Burrito Bomber UAV delivers edible payload
December 17, 2012
Delivering fresh food to someone's door is far from unusual, but delivering it by flying drone is another story entirely. A team of designers at Darwin Aerospace recently built the "Burrito Bomber," a UAV outfitted with a release mechanism and autopilot controls, so it can take food orders and air drop them at a person's location within minutes.
Using a Skywalker X-8 FPV/UAV Flying Wing for a frame, the group constructed a delivery mechanism out of a Quantum RTR Bomb System with a canister built from a 3-inch diameter mailing tube and some custom 3D printed parts. Navigation is handled by an ArduPilot control system, which the developers can use to set waypoints for the drone to follow on autopilot or manually control the aircraft using the video feed from a built-in camera.
Orders are taken through a web app, which pinpoints a user's location and automatically creates a waypoint file for the drone to follow. Then an operator loads the burrito into the canister, uploads the waypoint file, and sends the bomber on its way. The canister holds and protects a 500 gram burrito and deploys an attached parachute when dropped, so the contents arrive in one edible piece at their destination.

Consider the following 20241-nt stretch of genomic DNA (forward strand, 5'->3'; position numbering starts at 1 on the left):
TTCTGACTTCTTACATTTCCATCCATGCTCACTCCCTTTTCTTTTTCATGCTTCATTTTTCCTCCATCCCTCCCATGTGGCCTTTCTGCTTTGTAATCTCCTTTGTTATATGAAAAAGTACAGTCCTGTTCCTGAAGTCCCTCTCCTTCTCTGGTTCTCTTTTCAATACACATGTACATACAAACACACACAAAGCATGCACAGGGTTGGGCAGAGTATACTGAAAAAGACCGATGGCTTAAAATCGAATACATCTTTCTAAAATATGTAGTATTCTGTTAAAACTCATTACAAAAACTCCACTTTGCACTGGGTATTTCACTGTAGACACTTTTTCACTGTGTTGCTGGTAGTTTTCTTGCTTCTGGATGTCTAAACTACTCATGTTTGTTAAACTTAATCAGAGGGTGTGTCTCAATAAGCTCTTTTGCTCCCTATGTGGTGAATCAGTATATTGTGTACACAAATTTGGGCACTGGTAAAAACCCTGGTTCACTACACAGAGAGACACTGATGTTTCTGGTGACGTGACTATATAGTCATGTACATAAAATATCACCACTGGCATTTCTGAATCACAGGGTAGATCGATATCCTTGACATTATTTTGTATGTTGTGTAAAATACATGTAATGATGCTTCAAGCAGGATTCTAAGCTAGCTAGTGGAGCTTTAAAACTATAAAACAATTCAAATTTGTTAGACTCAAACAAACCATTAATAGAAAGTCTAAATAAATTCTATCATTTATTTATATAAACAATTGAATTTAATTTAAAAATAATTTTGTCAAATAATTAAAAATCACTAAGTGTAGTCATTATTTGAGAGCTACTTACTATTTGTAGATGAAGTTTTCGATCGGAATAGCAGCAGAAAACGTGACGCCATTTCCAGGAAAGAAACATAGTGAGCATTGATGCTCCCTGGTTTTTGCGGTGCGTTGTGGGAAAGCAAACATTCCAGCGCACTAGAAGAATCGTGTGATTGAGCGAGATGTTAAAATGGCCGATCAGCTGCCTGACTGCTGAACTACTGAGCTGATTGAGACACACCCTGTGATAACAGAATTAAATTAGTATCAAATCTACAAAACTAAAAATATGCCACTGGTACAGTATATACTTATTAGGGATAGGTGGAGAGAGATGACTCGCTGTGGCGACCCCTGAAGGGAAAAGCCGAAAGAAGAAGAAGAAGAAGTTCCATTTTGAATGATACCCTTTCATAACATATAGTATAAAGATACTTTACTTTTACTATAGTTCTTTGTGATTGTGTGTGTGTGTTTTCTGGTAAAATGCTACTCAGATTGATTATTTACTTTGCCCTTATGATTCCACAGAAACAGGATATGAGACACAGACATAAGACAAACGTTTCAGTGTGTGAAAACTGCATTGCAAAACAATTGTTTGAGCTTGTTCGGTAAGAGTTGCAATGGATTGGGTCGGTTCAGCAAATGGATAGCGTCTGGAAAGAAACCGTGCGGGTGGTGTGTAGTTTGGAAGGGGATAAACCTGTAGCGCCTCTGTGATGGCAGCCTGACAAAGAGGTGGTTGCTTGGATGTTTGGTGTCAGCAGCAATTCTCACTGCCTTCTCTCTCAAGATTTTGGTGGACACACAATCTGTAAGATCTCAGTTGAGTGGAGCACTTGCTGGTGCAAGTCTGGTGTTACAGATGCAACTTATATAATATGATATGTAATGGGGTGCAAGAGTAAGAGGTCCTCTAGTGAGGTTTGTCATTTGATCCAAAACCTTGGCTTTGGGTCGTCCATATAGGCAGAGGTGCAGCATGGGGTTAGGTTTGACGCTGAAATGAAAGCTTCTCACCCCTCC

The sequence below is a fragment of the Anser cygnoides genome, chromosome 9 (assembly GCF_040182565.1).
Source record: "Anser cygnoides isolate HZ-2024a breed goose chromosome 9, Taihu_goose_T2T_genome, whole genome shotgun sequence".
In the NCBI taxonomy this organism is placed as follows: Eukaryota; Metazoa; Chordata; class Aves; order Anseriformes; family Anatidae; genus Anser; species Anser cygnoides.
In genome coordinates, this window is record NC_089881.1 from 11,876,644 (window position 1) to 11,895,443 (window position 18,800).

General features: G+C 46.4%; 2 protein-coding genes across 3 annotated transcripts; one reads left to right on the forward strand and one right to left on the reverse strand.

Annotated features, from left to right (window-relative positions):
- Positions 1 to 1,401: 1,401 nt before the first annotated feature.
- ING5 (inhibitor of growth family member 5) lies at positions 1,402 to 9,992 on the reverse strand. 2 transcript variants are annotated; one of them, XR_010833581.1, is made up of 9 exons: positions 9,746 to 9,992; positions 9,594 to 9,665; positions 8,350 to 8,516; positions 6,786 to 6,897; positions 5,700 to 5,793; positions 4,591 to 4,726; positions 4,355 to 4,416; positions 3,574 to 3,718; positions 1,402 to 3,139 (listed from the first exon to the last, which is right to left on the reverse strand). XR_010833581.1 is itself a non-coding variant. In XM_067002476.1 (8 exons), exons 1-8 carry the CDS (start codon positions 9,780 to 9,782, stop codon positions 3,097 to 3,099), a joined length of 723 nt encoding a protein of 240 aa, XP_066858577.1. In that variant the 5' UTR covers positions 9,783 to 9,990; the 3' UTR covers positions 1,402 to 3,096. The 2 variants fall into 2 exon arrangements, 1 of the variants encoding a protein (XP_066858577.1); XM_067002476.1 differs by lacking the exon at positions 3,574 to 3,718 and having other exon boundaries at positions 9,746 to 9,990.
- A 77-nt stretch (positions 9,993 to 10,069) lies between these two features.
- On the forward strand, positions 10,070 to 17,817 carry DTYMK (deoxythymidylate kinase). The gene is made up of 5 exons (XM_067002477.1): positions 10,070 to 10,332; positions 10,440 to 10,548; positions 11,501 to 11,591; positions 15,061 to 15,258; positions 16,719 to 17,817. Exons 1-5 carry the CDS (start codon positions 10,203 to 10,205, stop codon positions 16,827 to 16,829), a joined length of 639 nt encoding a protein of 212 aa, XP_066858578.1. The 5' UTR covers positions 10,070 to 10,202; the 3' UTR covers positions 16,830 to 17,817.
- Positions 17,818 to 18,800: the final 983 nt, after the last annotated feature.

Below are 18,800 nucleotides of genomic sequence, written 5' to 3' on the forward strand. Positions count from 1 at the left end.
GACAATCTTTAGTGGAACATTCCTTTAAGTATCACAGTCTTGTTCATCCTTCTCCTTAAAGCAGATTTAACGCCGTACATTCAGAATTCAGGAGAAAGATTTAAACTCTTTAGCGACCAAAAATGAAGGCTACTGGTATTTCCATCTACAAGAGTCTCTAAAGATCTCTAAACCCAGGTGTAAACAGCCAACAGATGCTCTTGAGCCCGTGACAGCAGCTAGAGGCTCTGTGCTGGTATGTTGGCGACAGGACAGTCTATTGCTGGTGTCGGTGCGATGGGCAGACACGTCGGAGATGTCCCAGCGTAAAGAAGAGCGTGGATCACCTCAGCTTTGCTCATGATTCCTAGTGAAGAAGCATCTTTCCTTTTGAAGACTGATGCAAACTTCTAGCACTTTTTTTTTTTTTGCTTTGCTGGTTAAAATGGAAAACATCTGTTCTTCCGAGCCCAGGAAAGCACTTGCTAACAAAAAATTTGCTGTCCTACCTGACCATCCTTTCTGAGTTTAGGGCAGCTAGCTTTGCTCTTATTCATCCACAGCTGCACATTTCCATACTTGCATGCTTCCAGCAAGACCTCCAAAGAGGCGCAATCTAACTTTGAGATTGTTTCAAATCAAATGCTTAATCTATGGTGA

It may sound like an implausible method of food delivery, but there's a real possibility that drones could ship packages in the near future. The United States Congress recently passed the FAA Modernization and Reform Act of 2012, part of which tasks the FAA with creating a set of regulations for commercial-use drones by September 2015.
It's doubtful that flocks of drones will take to the skies to drop off packages at that time, but this may be a hint, albeit a tongue-in-cheek one, of a future of unmanned cargo aircraft. If you want to make your own burrito delivery aircraft, Darwin Aerospace has detailed instructions along with 3D models and code on its website.
Check out the video below to see the quirky folks at Darwin Aerospace sending their Burrito Bomber out for a delivery.
Source: Darwin Aerospace